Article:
The Continuity of the Catholic Church
Perhaps it is well to note, briefly at least, one of the principal arguments against the primacy of the Pope. It proceeds on the theory that the authority of the office was built up during the expansion of the Church after the Roman persecutions and because Christianity had become the religion of the Roman Empire. It is contended that such influences contributed to the prominence of the Church in Rome, with the bishops of that City taking full advantage of the opportunity to elevate themselves. May I tell you that the truth is exactly the opposite?
With the growth of the Church came, not a greater respect for the position of the Pope, but the impulse to disregard it. During the early centuries the Church was united because of the universally recognised primacy of the Bishop of Rome. This, the original and divinely ordained concept of central authority, was not seriously challenged so long as the Church suffered persecution and was kept under ground. As time went on, however, and as the position of the Church became more secure, a centrifugal force began to assert itself. A provincialism was fostered, out of which arose protests against the old order of things in which Rome was always first. Out of such rivalries was born the theological notion that the Pope did not enjoy universal jurisdiction - a notion which gained additional weight with each further separation. Each move away from Rome built up its own local sentiment and claim of autonomy. Each created excuses and arguments to justify its detachment. Thus it is that the very factors which are mistakenly assigned to explain the authority of the Pope are in reality responsible for the protests against that authority.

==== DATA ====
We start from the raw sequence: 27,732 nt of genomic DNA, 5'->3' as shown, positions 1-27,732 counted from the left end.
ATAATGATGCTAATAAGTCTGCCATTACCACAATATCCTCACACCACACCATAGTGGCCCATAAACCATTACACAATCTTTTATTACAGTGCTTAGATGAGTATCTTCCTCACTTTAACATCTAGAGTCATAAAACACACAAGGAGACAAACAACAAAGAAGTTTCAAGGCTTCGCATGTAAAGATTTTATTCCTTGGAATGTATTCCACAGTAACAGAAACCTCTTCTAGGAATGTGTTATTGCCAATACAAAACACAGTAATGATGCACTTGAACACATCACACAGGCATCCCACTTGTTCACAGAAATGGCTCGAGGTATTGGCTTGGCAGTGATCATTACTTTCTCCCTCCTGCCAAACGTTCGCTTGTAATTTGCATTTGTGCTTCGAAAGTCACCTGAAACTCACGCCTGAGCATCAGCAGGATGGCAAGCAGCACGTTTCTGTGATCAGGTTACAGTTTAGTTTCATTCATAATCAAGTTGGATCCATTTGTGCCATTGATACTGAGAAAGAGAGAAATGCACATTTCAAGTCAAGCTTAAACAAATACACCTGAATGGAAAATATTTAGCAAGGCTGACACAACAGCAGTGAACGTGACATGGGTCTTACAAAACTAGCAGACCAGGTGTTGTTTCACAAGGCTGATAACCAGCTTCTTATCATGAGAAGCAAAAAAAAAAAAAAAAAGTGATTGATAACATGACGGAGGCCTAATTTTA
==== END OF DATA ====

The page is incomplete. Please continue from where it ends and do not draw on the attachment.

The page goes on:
One further argument must be considered. It is based on the assumption that some defect can be found in the succession of Popes. Critics point out, for instance, that on an occasion a long interval elapsed between a particular Pope and his successor, as much as three years. It is claimed that such an interval broke the continuity of the Church.
The argument is wholly without merit. If an interval of three years could break the continuity, so also would an interval of three days or three minutes. The criticism assumes that each Pope must personally appoint his successor and hand over to him the authority of his office. Such a premise has not the slightest sanction either in the constitution of Christianity or in common sense.
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